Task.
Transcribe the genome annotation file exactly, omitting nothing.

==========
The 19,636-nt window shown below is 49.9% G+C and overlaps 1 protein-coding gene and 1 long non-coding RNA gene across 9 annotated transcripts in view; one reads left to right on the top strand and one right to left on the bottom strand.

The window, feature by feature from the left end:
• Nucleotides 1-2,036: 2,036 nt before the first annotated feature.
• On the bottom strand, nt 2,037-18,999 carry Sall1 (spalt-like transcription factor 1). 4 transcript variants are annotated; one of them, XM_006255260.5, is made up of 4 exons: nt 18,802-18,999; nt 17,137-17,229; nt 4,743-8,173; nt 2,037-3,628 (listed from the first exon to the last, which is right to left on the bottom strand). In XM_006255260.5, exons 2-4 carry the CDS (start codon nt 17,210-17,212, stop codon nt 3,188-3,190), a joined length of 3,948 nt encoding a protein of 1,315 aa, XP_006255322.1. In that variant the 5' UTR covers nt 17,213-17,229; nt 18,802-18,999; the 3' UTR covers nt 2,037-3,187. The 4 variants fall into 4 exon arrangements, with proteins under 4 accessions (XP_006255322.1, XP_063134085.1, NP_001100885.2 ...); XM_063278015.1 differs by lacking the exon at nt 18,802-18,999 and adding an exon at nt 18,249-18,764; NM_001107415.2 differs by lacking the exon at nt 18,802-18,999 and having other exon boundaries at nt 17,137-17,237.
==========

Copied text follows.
The 19,636-nt window shown below is 49.9% G+C and overlaps 1 protein-coding gene and 1 long non-coding RNA gene across 9 annotated transcripts in view; one reads left to right on the top strand and one right to left on the bottom strand.

The window, feature by feature from the left end:
• Nucleotides 1-2,036: 2,036 nt before the first annotated feature.
• On the bottom strand, nt 2,037-18,999 carry Sall1 (spalt-like transcription factor 1). 4 transcript variants are annotated; one of them, XM_006255260.5, is made up of 4 exons: nt 18,802-18,999; nt 17,137-17,229; nt 4,743-8,173; nt 2,037-3,628 (listed from the first exon to the last, which is right to left on the bottom strand). In XM_006255260.5, exons 2-4 carry the CDS (start codon nt 17,210-17,212, stop codon nt 3,188-3,190), a joined length of 3,948 nt encoding a protein of 1,315 aa, XP_006255322.1. In that variant the 5' UTR covers nt 17,213-17,229; nt 18,802-18,999; the 3' UTR covers nt 2,037-3,187. The 4 variants fall into 4 exon arrangements, with proteins under 4 accessions (XP_006255322.1, XP_063134085.1, NP_001100885.2 ...); XM_063278015.1 differs by lacking the exon at nt 18,802-18,999 and adding an exon at nt 18,249-18,764; NM_001107415.2 differs by lacking the exon at nt 18,802-18,999 and having other exon boundaries at nt 17,137-17,237.